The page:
Trevor Noah’s unlikely path from apartheid South Africa to the desk of The Daily Show began with a criminal act: his birth. Trevor was born to a white Swiss father and a black Xhosa mother at a time when such a union was punishable by five years in prison. Living proof of his parents’ indiscretion, Trevor was kept mostly indoors for the earliest years of his life, bound by the extreme and often absurd measures his mother took to hide him from a government that could, at any moment, steal him away. Finally liberated by the end of South Africa’s tyrannical white rule, Trevor and his mother set forth on a grand adventure, living openly and freely and embracing the opportunities won by a centuries-long struggle.

Born a Crime is the story of a mischievous young boy who grows into a restless young man as he struggles to find himself in a world where he was never supposed to exist. It is also the story of that young man’s relationship with his fearless, rebellious, and fervently religious mother—his teammate, a woman determined to save her son from the cycle of poverty, violence, and abuse that would ultimately threaten her own life.

Review: 


I was really excited about getting this book and I toyed around with either buying the book or listening to the audio.  Once I realized that Trevor Noah actually narrated the book I had to get the audio.  To hear him tell the stories of his childhood and apartheid with his South African accent and to listen to him speak Zulu, and Xhosa, Afrikaans and other South African dialects is worth the listen. I'm not sure they would have had the same impact if I had just read the words on the page.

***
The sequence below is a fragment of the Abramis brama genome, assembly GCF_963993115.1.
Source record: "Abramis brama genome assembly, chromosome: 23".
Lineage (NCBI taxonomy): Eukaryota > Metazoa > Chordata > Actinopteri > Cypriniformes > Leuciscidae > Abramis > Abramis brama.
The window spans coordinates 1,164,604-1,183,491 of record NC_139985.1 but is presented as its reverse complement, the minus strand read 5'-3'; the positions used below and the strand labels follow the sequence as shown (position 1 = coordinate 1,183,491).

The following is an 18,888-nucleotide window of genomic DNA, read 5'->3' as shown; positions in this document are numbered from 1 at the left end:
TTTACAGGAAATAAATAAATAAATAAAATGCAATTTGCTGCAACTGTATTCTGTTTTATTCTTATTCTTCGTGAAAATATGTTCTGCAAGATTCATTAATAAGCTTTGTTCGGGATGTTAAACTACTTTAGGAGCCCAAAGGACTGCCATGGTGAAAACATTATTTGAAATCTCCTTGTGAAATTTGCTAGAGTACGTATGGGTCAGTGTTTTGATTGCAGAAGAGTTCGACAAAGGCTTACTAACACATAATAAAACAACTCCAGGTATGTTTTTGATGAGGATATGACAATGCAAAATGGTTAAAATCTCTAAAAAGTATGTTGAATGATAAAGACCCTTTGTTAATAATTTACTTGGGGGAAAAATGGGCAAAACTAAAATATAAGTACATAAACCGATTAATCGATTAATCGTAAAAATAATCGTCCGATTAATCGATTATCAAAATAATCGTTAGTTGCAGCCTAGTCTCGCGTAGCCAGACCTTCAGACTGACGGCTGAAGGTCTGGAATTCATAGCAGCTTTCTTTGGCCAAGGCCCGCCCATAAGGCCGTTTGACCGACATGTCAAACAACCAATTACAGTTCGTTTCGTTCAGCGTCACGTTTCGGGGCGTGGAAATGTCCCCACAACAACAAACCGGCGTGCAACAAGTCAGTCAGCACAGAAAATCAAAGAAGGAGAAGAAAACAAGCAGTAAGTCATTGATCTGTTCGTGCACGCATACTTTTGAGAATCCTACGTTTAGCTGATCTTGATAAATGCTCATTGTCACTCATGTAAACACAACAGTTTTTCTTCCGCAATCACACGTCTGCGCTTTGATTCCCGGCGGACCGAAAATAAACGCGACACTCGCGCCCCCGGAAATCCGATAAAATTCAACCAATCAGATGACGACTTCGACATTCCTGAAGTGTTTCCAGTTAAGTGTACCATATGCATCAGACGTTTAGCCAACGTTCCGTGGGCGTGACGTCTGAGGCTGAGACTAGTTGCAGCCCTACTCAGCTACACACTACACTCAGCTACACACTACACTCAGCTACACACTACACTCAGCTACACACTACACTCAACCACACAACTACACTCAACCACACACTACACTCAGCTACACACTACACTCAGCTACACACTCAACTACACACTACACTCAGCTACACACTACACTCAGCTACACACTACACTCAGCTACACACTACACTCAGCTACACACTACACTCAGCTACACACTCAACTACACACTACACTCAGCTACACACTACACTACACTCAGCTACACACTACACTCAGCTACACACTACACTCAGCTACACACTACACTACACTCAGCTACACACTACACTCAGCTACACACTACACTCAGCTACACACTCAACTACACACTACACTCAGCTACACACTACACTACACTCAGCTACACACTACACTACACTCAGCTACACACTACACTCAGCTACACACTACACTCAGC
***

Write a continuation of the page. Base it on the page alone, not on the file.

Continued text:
This book is about growing up at a time when he could have been taken away from his mother due to his very biology.  The way they had to walk down the street, the times when his mother denied being his mother to protect him, even though he may not have understood and ultimately the strong bond between a mother and a son.  His stories are of South Africa and not fitting in anywhere, of Apartheid, and the brilliance of how the government divided a country that is still struggling against it, and of just being an awkward kid and trying to find his way through the world.   His stories had me laughing, crying, gasping and I found it difficult to stop listening.  I was totally enthralled by his story telling and I could have listened to him go on and on.




Friday, January 20, 2017

Book Review: A Time of Torment (A Charlie Parker Novel 14) by John Connelly

Release Date: August 2, 1016
Publisher: Atria
Format: Kindle
Pages: 480 pages